Although talk of travel starts winding down after Labor Day, and many people start packing it in and tucking away for winter, they’re missing out on one of the best seasons for camping! Camping in the fall has several advantages and you may find it ends up being one of your favorite times to hit the road.
Autumn camping provides some advantages you can’t get when you’re on the road during the more popular summer months. In fact, that right there is one perk – at popular parks and other places, summer can be crowded. Once the school year has started, crowds begin to dwindle and many places that are overrun in summer are pleasantly quiet in the fall.
Best Campgrounds to Stay at This Fall
Fall is also a great time to visit hotter areas of the country. Death Valley National Park, the Petrified Forest in Arizona, and even the Grand Canyon can be sweltering in the mid-summer months and your options for hiking and other outdoor activities can be limited when the temperature is high. Fortunately, things cool off as you get into late fall and these parks can be downright pleasant. They’re also a fun getaway if you live somewhere that gets early snow that you’d like to avoid!
Finally, there’s the perk we all think of when we think of fall travel – the scenery! Fall camping allows you lots of time to explore changing leaves in several areas, and you can spend a day (or several!) hiking, driving, biking, and otherwise getting outdoors to see the fall foliage. There are also fall festivals, pumpkin patches, farmstand harvests, and options for apple picking and other autumn events. It’s even fun to celebrate a holiday like Halloween at a campground instead of at home!
Best Fall Camping East Coast
When you think of camping on the East Coast in autumn, likely your mind goes straight to leaf-peeping. There are so many options for gorgeous fall drives and for exploring the changing foliage in New England and other parts of the east. There are also a few temperate parks that have great weather extending well into fall, so if you want to extend your time at the beach or exploring the ocean there are some great options for that as well.
This campground is close to Acadia National Park and has a longer season than many in the area, staying open until late October. They host a few celebrations right at the campground, including a wine tasting and a brewfest in October. They also have suggested itineraries if you’re looking for things to do, or you can ask for ideas when you get there – the staff is eager to help you plan a great fall vacation! If you want to make plans to see the foliage, it generally peaks from October 13-22, but check out mainefoliage.com for more detailed information.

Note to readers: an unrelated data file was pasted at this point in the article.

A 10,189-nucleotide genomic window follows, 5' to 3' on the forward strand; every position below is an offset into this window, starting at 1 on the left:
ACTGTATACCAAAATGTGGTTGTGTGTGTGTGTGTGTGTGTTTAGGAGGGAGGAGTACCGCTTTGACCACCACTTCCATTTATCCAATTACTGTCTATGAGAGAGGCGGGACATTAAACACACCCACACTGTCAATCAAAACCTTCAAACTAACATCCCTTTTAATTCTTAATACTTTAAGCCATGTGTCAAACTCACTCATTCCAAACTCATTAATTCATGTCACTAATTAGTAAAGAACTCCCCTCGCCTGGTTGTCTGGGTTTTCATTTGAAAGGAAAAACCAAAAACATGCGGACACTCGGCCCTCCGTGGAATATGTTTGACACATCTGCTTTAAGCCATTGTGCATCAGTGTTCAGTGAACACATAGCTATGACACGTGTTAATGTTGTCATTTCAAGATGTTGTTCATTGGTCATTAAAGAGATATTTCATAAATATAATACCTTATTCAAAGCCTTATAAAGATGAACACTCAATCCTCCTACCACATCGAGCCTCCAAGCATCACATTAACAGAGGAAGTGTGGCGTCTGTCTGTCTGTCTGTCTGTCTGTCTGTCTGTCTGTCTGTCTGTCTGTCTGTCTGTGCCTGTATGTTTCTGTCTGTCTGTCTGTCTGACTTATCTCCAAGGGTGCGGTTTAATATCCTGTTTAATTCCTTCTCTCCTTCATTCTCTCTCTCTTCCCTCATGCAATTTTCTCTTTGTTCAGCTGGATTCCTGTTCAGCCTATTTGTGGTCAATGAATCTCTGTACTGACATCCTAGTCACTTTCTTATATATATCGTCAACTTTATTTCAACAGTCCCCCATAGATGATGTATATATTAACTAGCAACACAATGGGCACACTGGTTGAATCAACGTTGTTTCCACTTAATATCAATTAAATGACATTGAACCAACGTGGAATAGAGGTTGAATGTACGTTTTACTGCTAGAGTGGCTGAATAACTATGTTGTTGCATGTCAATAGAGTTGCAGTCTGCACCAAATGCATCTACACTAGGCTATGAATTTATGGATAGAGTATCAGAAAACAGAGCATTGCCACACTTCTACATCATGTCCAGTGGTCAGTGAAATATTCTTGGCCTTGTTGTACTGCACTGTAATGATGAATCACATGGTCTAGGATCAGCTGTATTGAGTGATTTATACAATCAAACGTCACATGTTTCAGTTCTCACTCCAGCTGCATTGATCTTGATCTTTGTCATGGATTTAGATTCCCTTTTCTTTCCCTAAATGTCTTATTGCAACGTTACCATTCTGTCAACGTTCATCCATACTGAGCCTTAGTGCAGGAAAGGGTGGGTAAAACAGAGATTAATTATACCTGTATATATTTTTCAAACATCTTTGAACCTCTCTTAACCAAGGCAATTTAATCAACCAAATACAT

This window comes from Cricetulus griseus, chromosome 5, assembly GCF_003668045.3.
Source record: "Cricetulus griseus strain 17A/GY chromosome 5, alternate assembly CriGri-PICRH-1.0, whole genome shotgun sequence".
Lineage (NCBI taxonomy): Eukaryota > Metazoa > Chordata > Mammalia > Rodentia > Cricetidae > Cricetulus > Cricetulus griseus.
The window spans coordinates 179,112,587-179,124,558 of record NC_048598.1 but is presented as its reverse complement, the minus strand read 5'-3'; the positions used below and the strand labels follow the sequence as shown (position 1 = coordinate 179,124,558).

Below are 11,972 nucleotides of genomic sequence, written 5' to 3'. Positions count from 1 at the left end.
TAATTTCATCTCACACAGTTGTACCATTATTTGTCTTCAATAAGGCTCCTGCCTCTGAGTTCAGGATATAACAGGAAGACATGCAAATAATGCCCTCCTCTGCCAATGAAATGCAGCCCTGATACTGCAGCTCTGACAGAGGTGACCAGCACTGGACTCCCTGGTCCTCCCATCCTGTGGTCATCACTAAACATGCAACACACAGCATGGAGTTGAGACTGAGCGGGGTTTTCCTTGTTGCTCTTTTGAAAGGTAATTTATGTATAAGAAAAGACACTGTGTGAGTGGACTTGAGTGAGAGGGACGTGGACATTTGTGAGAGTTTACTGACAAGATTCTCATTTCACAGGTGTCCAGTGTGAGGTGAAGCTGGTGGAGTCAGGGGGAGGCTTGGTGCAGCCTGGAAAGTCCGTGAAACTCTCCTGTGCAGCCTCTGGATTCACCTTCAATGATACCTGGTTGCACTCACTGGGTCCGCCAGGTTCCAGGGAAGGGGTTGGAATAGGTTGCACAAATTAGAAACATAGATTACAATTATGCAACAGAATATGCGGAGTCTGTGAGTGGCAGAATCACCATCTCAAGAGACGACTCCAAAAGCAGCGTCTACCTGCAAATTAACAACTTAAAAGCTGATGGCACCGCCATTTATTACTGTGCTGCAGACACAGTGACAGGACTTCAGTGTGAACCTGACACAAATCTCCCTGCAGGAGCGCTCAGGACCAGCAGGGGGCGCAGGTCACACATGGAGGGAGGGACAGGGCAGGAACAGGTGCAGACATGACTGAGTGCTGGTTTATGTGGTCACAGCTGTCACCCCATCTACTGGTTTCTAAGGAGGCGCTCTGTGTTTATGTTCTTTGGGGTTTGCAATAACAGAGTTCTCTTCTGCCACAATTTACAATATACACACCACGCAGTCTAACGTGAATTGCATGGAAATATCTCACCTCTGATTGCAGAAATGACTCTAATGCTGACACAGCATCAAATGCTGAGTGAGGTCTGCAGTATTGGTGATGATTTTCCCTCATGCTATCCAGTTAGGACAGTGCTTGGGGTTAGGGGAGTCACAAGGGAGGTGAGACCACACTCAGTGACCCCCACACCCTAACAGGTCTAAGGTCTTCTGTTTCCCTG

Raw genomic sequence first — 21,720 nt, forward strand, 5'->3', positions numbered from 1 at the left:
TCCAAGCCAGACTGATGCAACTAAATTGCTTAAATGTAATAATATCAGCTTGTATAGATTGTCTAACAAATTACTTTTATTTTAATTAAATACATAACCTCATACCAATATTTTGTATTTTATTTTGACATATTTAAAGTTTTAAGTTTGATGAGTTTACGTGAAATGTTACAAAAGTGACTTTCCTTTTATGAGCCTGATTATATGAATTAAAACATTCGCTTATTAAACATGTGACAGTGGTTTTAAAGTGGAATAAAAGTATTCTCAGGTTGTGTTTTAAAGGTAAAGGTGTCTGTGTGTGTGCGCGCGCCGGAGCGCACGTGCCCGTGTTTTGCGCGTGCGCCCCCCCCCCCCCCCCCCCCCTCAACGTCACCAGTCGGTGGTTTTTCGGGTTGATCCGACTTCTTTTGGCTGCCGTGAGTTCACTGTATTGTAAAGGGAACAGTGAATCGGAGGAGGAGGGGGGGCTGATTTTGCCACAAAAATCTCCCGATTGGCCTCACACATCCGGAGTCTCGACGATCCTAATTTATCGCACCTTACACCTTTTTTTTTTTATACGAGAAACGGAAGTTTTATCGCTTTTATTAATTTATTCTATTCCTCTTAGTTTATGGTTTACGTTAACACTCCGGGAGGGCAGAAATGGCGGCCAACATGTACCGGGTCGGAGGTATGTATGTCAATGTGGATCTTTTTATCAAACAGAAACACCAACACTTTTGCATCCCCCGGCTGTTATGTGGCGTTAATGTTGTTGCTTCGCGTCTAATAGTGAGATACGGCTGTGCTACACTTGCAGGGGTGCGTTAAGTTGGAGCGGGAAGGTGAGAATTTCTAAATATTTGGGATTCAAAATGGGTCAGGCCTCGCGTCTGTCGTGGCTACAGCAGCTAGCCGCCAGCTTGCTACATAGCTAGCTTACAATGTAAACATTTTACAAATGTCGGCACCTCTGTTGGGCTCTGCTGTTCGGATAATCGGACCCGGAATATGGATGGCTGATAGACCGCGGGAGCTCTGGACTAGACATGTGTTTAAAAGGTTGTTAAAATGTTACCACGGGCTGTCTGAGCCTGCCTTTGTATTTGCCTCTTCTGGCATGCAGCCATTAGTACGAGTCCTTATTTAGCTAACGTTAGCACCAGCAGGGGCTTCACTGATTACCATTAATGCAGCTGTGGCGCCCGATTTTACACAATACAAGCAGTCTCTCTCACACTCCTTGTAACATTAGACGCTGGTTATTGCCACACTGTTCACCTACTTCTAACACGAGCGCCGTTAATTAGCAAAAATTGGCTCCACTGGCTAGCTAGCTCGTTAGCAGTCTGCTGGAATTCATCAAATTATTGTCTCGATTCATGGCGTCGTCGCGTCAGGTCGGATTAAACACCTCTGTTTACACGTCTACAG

You can find more choices for Maine campgrounds here. If you don’t have an RV, you can also rent one with RVshare! They have RVs, campers, and trailers and you can narrow your search to look for a vehicle in Maine for the perfect fall camping trip.
This campground on the edge of the Berkshires is close to beautiful fall drives through the mountains. You can also wander picturesque New England towns, and pop into a cafe for some cider or a pastry while antiquing.
This campground in the heart of the White Mountains is open year-round, which means you can do leaf-peeping in the fall, or snowmobiling and winter activities in winter. The White Mountains have vivid colors and beautiful scenery for a beautiful weekend (or longer!) getaway. Try the Mt. Washington Cog Railway for a one-of-a-kind excursion through the foliage and up the mountainside.
Another perk of fall camping is that you can head to warmer places that won’t be overrun with visitors! This campground near Dry Tortugas National Park is on the water and you can fish, swim, boat, and more all year-round.
Enjoy fall in the center of Chincoteague Island, close to beaches and the famous wild ponies. You’re also close to restaurants and shopping and there’s plenty of nature to admire! The weather on Chincoteague is warm through November, and the park stays open until November 30 – plenty of time to get lots of activities in!
Best Fall Camping West Coast
When it comes to fall color and warm weather, the East Coast doesn’t have all the fun! There’s plenty of both on the western side of the U.S. as well.
The Rocky Mountains are no slouch when it comes to showing off fall colors! Elk Meadow Lodge in Estes Park is next to Rocky Mountain National Park and you can see gorgeous fall foliage and wander the streams and trails at the park. Fall is also a great time to see the elk rut, when the males compete by bugling and clashing while they try to get the attention of the females. Estes Park can get overrun by elk in the fall and it’s an exciting experience as long as you keep a safe distance!
This campground just on the Nevada-side of Lake Tahoe is very close to the lake, allowing you to boat, paddle, or just sit on the shore and watch the sun set. And Lake Tahoe in autumn is a sight worth seeing! The trees are turning, the bears are getting in those final calories before winter, and the salmon in nearby Taylor Creek are running and are a vivid red (they’re also a lure for those hungry bears!).
This campground at The Oasis at Death Valley allows guests to swim in the spring-fed pool, use the sports courts, and eat at the restaurants on-site. And after the sweltering, often unbearable heat of summer, fall in Death Valley has milder temperatures that allow visitors to do a lot more hiking and exploring in a much safer environment.
This beautiful spot in the Pacific Northwest is perfect in fall! There are numerous scenic hikes you can take, including the Trail of Ten Falls – where five of them are over 100 feet tall. You can even walk behind several of the waterfalls. The leafy park really shows off its beauty every autumn!
With a variety of choices for destinations, from gorgeous autumn foliage to warm fall escapes, you’re sure to find the perfect getaway!